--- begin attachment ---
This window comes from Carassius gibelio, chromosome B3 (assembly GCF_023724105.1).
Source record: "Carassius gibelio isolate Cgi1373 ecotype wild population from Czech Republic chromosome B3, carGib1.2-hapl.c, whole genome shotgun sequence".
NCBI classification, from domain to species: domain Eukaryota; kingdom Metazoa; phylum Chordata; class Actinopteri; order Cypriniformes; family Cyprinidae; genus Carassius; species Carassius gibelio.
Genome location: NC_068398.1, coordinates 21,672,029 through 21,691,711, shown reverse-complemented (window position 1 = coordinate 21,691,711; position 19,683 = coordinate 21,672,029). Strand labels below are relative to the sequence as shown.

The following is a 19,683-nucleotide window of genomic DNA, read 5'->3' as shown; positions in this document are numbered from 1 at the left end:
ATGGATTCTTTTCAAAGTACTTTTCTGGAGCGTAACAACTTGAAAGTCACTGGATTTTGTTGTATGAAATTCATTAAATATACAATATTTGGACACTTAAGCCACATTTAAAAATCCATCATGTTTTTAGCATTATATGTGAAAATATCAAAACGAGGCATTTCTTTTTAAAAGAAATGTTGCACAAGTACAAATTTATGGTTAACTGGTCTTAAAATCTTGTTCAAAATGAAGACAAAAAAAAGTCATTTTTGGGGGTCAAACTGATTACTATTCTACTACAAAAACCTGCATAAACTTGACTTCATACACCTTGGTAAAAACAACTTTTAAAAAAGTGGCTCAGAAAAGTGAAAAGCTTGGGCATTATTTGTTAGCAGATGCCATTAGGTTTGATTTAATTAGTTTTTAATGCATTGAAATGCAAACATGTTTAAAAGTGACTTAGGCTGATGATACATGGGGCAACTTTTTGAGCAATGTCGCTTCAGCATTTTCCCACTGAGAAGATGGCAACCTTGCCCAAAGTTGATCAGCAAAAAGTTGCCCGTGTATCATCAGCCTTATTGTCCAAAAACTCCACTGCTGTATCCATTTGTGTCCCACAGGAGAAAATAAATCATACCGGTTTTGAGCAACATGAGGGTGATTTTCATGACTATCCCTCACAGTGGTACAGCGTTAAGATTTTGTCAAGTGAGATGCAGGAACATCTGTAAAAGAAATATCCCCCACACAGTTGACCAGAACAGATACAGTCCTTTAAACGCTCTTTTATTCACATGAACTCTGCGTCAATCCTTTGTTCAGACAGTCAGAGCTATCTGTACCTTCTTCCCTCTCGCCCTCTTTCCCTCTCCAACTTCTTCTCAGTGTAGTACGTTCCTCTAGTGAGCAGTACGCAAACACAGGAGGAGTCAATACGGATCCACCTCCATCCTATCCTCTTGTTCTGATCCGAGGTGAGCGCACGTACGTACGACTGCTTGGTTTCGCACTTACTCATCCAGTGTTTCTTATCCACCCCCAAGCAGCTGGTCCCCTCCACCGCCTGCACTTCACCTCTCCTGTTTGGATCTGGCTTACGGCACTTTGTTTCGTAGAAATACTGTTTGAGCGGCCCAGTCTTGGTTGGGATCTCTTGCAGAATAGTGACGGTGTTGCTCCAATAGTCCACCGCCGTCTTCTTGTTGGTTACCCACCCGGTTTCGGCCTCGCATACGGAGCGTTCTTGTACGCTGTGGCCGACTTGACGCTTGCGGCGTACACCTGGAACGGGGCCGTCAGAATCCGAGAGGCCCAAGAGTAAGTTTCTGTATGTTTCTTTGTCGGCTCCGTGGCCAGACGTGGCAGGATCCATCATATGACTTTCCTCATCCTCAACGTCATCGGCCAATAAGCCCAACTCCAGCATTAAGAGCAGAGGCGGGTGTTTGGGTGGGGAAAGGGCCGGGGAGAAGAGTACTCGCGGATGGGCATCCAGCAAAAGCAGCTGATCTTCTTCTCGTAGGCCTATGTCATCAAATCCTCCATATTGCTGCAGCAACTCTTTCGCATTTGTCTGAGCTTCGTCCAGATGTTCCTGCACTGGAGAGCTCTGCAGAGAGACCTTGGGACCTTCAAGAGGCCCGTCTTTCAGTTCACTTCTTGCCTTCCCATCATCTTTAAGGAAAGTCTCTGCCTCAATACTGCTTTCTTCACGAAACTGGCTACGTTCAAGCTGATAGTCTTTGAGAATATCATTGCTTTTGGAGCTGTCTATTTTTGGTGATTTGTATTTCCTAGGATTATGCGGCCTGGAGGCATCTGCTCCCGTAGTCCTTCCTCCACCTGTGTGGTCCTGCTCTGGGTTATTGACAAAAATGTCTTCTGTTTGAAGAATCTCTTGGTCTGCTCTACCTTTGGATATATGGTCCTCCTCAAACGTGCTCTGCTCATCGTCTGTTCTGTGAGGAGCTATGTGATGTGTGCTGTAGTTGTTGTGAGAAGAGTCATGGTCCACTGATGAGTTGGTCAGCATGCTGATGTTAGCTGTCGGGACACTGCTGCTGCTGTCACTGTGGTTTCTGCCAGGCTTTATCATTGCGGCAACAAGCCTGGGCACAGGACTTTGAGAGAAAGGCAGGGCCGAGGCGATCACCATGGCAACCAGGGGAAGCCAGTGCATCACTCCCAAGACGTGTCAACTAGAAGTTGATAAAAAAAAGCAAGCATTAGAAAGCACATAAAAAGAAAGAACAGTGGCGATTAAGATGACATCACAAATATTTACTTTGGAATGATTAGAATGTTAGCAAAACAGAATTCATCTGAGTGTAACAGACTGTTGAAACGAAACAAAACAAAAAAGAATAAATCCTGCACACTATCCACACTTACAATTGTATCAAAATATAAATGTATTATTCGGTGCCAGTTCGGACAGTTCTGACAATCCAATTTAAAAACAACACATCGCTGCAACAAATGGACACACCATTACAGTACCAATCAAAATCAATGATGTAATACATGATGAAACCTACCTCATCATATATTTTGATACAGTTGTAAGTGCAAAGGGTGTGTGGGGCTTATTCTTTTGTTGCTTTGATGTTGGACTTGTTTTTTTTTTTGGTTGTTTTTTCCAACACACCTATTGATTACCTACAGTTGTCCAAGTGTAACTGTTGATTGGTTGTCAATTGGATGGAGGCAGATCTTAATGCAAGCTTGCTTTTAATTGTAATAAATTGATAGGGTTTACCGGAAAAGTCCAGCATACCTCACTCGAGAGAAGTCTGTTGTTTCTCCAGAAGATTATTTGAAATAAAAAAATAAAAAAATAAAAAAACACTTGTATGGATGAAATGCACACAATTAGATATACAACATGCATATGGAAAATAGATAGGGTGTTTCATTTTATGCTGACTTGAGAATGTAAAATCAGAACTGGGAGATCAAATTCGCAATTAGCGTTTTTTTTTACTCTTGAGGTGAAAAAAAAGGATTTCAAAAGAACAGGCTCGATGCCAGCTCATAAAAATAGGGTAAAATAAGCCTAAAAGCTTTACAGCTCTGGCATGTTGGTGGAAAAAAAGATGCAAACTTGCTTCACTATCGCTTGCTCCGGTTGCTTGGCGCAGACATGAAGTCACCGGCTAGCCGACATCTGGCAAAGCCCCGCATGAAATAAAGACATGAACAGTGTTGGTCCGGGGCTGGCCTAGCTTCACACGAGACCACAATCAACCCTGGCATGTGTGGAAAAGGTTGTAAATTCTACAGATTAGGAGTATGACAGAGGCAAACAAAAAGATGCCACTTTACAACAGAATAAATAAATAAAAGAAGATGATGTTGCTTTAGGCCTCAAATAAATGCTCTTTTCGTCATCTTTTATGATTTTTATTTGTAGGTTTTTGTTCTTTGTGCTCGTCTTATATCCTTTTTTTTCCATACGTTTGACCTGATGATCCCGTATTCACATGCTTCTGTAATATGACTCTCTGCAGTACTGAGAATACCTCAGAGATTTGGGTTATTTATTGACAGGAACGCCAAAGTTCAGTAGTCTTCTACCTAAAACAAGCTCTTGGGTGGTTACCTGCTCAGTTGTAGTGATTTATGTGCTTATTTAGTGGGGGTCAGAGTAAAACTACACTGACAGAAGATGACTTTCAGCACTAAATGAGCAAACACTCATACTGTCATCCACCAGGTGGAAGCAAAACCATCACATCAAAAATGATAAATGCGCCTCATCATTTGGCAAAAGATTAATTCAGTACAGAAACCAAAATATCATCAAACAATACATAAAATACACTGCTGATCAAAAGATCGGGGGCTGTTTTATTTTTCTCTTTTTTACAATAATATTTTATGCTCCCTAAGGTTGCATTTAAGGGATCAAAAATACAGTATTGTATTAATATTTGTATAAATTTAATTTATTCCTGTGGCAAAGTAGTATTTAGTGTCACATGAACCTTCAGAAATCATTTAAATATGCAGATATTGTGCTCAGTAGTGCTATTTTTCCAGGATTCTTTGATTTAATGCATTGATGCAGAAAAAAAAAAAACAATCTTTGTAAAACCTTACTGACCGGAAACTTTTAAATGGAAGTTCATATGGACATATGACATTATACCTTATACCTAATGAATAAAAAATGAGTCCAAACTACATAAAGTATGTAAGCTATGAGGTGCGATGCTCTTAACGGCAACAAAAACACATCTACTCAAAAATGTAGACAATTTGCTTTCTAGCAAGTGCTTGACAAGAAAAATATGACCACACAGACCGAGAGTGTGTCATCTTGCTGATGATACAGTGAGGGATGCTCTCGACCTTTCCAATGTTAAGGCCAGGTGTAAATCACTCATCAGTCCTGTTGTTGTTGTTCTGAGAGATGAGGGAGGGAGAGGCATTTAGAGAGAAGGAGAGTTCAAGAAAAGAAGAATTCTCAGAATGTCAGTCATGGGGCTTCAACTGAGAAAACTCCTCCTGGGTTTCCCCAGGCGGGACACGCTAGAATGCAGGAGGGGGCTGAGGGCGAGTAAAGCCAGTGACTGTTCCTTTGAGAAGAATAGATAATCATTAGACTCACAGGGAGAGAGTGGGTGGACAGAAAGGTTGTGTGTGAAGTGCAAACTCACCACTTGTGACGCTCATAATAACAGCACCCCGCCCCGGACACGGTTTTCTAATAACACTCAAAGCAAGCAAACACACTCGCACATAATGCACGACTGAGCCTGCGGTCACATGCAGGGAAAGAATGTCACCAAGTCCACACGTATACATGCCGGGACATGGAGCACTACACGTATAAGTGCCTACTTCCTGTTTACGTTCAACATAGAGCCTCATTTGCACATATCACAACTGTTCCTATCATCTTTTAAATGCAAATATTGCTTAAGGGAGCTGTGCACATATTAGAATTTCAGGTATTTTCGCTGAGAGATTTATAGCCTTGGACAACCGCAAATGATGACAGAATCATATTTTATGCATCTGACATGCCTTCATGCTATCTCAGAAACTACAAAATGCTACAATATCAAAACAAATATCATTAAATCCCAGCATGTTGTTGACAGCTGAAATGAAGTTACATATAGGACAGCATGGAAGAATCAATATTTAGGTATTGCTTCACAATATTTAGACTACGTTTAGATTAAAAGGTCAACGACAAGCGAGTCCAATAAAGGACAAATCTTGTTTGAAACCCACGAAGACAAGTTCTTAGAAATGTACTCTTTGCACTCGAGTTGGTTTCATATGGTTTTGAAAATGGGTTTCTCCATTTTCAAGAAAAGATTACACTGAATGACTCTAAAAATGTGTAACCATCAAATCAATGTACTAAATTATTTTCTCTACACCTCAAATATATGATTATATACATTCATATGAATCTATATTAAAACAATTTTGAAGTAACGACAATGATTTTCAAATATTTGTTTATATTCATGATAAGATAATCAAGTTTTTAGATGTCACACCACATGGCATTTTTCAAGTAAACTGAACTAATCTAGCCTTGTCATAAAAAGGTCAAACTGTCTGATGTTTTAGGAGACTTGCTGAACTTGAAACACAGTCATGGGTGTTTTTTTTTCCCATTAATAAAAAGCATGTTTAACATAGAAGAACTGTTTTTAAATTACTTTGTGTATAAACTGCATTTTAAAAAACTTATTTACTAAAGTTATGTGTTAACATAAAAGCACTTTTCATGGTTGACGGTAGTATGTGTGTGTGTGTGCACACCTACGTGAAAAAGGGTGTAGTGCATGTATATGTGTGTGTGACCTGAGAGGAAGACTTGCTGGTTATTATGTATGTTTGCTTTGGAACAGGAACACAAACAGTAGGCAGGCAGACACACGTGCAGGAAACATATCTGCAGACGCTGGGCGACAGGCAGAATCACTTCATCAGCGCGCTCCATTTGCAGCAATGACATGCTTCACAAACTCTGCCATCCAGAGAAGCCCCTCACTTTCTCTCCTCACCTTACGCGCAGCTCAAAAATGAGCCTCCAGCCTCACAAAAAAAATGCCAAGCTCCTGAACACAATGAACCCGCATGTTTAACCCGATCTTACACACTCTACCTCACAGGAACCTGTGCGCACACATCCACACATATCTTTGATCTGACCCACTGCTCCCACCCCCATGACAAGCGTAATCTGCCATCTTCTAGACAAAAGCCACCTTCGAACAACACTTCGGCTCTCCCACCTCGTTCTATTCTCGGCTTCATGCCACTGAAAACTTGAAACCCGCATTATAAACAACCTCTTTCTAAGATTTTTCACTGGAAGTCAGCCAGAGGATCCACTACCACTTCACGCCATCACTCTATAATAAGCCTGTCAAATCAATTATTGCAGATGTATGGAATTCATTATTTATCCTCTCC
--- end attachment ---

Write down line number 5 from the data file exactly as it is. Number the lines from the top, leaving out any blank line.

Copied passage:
The following is a 19,683-nucleotide window of genomic DNA, read 5'->3' as shown; positions in this document are numbered from 1 at the left end: